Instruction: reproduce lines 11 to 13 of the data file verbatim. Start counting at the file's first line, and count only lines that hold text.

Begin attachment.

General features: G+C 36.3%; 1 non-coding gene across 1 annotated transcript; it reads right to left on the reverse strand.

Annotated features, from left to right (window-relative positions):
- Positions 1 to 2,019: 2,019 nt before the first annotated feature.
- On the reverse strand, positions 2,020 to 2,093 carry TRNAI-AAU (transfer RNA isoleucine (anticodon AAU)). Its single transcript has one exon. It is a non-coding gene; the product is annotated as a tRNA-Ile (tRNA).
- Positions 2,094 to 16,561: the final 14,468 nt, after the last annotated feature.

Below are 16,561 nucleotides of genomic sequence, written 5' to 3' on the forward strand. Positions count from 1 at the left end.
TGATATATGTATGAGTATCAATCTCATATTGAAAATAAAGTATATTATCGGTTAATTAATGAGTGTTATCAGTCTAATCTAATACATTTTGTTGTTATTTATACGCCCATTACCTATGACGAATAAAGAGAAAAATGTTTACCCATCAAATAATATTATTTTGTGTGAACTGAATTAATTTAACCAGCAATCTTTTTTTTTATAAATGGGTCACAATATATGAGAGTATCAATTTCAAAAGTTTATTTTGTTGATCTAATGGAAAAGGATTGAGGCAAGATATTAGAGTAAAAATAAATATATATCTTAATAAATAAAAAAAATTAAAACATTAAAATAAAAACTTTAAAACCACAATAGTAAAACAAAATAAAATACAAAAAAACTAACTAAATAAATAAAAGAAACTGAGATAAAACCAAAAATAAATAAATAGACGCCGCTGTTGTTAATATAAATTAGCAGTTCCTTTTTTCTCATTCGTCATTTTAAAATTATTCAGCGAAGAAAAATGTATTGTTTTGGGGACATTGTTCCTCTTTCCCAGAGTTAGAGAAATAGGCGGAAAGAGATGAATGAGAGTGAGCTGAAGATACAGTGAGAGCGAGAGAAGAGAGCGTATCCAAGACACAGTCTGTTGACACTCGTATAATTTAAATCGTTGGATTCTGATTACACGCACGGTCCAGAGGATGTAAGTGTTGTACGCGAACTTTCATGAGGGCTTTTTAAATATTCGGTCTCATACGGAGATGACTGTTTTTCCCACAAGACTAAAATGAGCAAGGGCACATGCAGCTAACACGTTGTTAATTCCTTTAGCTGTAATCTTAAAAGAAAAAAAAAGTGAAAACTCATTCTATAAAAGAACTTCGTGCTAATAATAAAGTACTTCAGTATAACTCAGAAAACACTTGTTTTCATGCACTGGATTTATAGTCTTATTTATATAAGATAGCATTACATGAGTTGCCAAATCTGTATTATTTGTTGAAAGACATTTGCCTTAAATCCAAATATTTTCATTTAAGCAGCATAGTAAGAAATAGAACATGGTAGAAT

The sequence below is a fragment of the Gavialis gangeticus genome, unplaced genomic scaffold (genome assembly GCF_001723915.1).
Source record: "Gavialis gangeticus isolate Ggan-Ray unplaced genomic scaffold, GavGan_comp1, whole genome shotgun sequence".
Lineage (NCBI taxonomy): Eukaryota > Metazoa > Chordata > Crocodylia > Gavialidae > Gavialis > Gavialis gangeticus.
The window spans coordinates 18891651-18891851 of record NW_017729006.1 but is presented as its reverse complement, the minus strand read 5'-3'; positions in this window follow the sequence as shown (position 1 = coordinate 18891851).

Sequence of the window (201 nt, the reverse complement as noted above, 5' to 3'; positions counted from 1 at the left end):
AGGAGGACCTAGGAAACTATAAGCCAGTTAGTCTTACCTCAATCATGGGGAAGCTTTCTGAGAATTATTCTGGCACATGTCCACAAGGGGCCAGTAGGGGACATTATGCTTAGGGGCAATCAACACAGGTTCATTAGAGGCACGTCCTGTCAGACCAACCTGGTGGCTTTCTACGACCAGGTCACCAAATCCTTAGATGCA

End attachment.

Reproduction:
The window spans coordinates 18891651-18891851 of record NW_017729006.1 but is presented as its reverse complement, the minus strand read 5'-3'; positions in this window follow the sequence as shown (position 1 = coordinate 18891851).

Sequence of the window (201 nt, the reverse complement as noted above, 5' to 3'; positions counted from 1 at the left end):
AGGAGGACCTAGGAAACTATAAGCCAGTTAGTCTTACCTCAATCATGGGGAAGCTTTCTGAGAATTATTCTGGCACATGTCCACAAGGGGCCAGTAGGGGACATTATGCTTAGGGGCAATCAACACAGGTTCATTAGAGGCACGTCCTGTCAGACCAACCTGGTGGCTTTCTACGACCAGGTCACCAAATCCTTAGATGCA